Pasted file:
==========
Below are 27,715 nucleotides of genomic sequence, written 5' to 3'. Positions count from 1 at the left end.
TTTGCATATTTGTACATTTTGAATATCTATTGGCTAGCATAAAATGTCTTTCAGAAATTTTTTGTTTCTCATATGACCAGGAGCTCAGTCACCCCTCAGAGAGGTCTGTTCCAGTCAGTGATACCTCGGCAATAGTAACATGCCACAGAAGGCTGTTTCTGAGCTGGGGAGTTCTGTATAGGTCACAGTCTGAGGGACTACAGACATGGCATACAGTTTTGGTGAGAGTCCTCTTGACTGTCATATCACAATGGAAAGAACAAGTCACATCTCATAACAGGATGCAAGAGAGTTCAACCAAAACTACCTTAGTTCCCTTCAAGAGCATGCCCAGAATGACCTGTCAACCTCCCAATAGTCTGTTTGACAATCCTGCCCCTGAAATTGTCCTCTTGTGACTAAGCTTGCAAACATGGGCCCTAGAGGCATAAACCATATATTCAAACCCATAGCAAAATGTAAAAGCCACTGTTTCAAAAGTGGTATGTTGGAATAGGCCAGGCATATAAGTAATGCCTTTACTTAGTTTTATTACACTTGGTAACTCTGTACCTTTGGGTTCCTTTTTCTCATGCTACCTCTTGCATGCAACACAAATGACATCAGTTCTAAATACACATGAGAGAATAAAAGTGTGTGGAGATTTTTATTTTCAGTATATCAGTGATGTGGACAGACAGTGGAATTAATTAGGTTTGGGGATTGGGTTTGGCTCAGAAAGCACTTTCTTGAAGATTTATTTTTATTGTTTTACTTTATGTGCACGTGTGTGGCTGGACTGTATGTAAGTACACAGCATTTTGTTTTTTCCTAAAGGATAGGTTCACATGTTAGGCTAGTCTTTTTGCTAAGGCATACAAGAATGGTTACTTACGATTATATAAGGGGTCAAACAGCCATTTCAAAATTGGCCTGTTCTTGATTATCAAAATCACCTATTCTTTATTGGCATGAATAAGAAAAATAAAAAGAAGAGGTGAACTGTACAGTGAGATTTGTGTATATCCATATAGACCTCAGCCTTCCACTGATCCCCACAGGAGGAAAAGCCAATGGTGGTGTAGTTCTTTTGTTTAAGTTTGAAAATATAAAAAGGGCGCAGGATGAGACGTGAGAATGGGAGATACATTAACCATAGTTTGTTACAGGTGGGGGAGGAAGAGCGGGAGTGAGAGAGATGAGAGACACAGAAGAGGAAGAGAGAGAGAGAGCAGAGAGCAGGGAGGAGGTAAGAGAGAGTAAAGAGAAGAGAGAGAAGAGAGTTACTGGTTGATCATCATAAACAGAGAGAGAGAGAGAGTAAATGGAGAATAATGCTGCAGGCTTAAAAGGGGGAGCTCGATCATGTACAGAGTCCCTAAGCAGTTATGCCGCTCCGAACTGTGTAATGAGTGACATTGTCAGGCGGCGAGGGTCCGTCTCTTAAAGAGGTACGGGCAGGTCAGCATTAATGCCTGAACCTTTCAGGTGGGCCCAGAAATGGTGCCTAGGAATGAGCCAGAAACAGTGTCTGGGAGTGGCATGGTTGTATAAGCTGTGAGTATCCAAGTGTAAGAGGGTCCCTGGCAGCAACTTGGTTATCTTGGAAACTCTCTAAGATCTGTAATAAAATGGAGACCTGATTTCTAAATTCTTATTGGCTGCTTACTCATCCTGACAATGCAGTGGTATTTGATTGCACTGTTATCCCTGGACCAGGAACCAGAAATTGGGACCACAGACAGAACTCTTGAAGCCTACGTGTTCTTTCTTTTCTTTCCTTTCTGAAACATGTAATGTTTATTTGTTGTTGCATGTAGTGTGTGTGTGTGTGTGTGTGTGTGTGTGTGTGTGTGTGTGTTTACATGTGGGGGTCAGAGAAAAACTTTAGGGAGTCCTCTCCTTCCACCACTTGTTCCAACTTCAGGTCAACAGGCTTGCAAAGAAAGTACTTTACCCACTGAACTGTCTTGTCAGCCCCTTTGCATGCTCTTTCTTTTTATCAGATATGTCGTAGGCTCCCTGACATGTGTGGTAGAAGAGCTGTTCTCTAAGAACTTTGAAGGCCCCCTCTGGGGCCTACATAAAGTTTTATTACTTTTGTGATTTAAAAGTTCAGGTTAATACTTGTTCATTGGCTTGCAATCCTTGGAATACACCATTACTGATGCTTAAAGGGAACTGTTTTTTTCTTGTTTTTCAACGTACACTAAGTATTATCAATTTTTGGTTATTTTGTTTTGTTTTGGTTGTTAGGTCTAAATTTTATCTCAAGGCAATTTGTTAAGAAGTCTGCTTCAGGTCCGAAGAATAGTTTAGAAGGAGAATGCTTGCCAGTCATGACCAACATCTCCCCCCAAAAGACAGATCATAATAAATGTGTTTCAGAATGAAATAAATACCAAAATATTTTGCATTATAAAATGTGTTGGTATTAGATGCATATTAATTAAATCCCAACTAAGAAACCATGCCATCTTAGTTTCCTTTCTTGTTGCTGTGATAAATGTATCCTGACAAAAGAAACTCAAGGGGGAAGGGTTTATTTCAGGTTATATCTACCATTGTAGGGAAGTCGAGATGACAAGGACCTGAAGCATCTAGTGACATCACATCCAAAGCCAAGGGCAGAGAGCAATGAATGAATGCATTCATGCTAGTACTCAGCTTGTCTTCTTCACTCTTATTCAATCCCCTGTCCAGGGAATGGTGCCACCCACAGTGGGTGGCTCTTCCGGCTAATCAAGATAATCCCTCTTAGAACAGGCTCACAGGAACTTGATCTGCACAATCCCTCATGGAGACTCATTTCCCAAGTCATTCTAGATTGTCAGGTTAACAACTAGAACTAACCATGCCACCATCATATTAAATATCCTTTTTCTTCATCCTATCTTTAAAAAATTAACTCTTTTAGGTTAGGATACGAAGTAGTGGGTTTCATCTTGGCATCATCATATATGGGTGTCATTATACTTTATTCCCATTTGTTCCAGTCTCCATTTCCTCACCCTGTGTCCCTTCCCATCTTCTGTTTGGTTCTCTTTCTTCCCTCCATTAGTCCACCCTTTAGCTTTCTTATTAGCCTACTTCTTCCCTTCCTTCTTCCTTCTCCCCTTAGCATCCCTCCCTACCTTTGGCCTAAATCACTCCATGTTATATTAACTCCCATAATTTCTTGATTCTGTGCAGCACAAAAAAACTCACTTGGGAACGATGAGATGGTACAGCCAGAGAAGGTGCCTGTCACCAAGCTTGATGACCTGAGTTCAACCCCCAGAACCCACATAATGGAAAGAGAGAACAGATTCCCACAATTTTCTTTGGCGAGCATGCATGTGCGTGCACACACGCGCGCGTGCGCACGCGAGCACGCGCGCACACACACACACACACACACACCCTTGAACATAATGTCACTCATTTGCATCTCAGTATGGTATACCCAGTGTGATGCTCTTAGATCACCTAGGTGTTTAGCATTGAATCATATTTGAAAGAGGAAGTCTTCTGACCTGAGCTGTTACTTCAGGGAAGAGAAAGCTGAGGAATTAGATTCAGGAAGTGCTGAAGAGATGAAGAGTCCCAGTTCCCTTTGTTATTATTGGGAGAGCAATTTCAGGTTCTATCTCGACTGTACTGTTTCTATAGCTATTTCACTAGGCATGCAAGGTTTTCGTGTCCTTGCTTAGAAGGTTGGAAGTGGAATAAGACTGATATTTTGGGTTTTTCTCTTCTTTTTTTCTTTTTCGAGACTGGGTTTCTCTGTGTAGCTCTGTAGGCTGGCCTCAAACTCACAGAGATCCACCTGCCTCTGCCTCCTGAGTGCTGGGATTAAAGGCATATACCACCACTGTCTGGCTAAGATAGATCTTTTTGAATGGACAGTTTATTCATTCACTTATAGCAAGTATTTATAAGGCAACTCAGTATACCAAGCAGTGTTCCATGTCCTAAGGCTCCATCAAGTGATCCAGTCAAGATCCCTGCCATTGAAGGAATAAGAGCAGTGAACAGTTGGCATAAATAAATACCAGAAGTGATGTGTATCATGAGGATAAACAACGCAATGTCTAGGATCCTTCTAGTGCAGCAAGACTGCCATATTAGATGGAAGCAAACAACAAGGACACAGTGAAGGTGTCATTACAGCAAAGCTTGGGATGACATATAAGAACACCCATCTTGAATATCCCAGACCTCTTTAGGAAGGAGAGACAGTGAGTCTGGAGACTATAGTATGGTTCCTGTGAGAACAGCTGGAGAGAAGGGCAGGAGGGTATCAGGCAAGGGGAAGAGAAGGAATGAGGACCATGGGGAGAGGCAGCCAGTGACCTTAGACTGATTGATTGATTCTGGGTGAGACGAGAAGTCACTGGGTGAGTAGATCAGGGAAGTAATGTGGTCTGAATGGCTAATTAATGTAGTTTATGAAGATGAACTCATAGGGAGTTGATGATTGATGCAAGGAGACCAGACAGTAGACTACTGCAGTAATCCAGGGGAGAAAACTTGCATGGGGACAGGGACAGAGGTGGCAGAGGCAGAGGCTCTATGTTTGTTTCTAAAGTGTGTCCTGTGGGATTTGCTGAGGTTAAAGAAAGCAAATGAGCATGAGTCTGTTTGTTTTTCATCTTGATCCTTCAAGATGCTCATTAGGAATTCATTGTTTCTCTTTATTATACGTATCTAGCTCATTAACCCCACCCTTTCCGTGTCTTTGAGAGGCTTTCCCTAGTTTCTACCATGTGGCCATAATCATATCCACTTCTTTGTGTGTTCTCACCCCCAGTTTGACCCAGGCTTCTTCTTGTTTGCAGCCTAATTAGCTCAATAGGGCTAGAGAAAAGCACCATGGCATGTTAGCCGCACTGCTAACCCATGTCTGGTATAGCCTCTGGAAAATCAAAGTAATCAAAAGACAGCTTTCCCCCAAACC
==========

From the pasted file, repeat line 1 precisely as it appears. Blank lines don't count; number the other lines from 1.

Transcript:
Below are 27,715 nucleotides of genomic sequence, written 5' to 3'. Positions count from 1 at the left end.